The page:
The distant sound of a parrot squawking, models of disembodied horses’ mouths, a taxidermy badger lying on the floor. Making Nature takes us straight into the animal kingdom, but not quite in the way you would expect. It explores the human-animal relationship and our attempts to understand animals over the centuries. Focusing on four elements of this relationship, ordering, displaying, observing and making, it reveals some uncomfortable tensions and bizarre discoveries.
It feels as if man and animal have been naturally separated since the dawn of time, but as this exhibition shows, the process of categorising and separating animals has been a long and divisive process. The first room explores the process of classifying animals, and how taxonomists questioned the divinely bestowed Great Chain of Being. Figures such as Carl Linnaeus separated species into kingdoms of animal, vegetable and mineral. This was subject to many different interpretations and even some satire, as demonstrated by Jorge Luis Borges’ own humorous categorisation of animals printed on the walls of the first room (including ‘mermaids’ and ‘fabulous ones’). Yet with such an interest in ordering and categorising, there was also an equally prevalent fascination with the unidentifiable and the nondescript. We see some rather eerie creations by taxidermist Charles Waterton who fused different parts of animals together, an unsettling introduction into some of the more grotesque exhibits.
What becomes clear as you walk through the exhibition is the tension between people’s fascination with animals and their difficulty with fitting them into a human narrative. There is some indication that we may not be so different from animals ourselves, such as Roger Fenton’s photograph of a human skeleton and a gorilla showing the similarities in stature between man and animal. Yet more generally there is a sense of the unknown about animals that museum exhibits tried to clarify. We see foxes play fighting in dioramas, taxidermy representations of animals in their natural habitat. Detailed educational illustrations of animals in children’s books attempted to give realistic depictions but still remained artistic impressions. We also see original architectural drawings of the Natural History Museum commissioned by Richard Owen, which he wanted to resemble a cathedral for nature. The mystery surrounding animals and their relationship with humans deemed them artefacts, a source of fascination and elusiveness.
But as the exhibition suggests, there is a danger of simply looking at animals and not truly seeing them. It explores how zoos gave the public the opportunity to observe and be closer to wild animals. The modernist redesign of London Zoo, as photographed by modernist artist László Moholy-Nagy, was designed to put the animals on display and frame them for the public in a consciously unnatural environment. The effects of this are explored with leaflets from the zoo’s 1926 chimp’s tea party attraction, and soft toys of zoo celebrities such as Jumbo the Elephant, which were attempts to anthropomorphise animals for human entertainment. From artefacts to real-life exhibits, this part of the exhibition explores the harsh realities of introducing wild animals into a human context. A mini documentary of Antoine Yates tells the extraordinary story of how he kept a tiger and an alligator in his high-rise New York apartment. Although Yates’ account of how he had bonded with these animals is quite heartwarming, the long, drawn out footage of the tiger wandering around a tiny bathroom feels isolating and slightly upsetting. Contrastingly, one of the more positive elements is a video documenting the Gir Wildlife Park in India, where the inhabitants live peacefully beside the lions in their natural habitat. It’s suggested that protecting the natural habitats of animals should be a priority, but as the exhibition shows, the human interpretation of and fascination with animals makes this a struggle.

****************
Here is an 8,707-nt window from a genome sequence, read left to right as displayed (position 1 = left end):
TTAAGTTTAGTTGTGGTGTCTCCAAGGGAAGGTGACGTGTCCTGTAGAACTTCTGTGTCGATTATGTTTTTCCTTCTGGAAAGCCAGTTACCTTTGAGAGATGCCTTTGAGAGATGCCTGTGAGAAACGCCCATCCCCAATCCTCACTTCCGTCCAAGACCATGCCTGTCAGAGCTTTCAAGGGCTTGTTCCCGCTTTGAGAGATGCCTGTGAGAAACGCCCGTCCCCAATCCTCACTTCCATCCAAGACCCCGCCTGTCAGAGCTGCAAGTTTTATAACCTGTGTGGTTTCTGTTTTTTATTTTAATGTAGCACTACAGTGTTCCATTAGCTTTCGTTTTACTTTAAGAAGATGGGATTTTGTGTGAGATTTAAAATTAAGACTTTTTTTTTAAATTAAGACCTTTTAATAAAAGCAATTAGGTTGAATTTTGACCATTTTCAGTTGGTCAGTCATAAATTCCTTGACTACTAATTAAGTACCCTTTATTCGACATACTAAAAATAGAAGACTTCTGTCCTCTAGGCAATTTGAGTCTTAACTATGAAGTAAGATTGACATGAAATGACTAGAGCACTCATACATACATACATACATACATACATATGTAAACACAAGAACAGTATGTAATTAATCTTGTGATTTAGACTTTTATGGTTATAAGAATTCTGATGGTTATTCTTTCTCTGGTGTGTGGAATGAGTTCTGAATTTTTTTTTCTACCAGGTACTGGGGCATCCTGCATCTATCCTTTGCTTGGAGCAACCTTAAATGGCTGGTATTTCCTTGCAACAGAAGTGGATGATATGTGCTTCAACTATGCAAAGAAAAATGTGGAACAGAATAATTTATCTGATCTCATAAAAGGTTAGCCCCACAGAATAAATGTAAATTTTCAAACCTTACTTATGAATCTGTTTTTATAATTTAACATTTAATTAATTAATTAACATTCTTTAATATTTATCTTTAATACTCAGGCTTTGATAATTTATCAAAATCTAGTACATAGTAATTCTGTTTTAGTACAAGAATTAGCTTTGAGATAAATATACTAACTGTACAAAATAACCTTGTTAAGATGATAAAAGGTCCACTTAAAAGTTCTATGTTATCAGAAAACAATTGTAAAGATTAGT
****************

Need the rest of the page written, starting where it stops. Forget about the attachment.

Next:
Finally the Making room resembles a laboratory, a selection of experiments that shows how the makeup of animals has been manipulated by humans. Ribless mice sit alongside African clawed frogs, the latter was quite astonishingly used as a pregnancy test during the 1930s. We see rats bred to become alcoholic so that scientists could use them to measure pleasure responses, an extraordinary insight into the breadth of animal testing by humans. Taxidermy heads of perfectly bred pedigree dogs and rainbow dyed budgerigars are strange little oddities that further demonstrate how humans have moved from simply observing to shaping animals and utilising them for scientific and stylistic purposes.
Image credit: Budgie specimens illustrating colour variations (c) Trustees of the Natural History Museum
Making Nature reveals the hierarchies that have developed through the ages between humans and animals, with a selection of astonishing artefacts and curiosities. Despite some indication of our inability to truly see animals as they are and the urgency in which we must preserve their natural habitat, it generally passes little judgement and leaves us with few answers about how the relationship between man and animal will develop over the next century. Those expecting a joyful celebration of animals, complete with fluffy happy creatures, might be quite surprised by some of the lurid contents of this exhibition, from birds of paradise headdresses to taxidermy body parts. The ultimate lasting impression is that humans have categorised, displayed and ultimately mastered animals in a paradoxical relationship of fondness and dominance.
Making Nature runs 1 December – 21 May 2017 at The Wellcome Collection, entrance is free. Find out more here.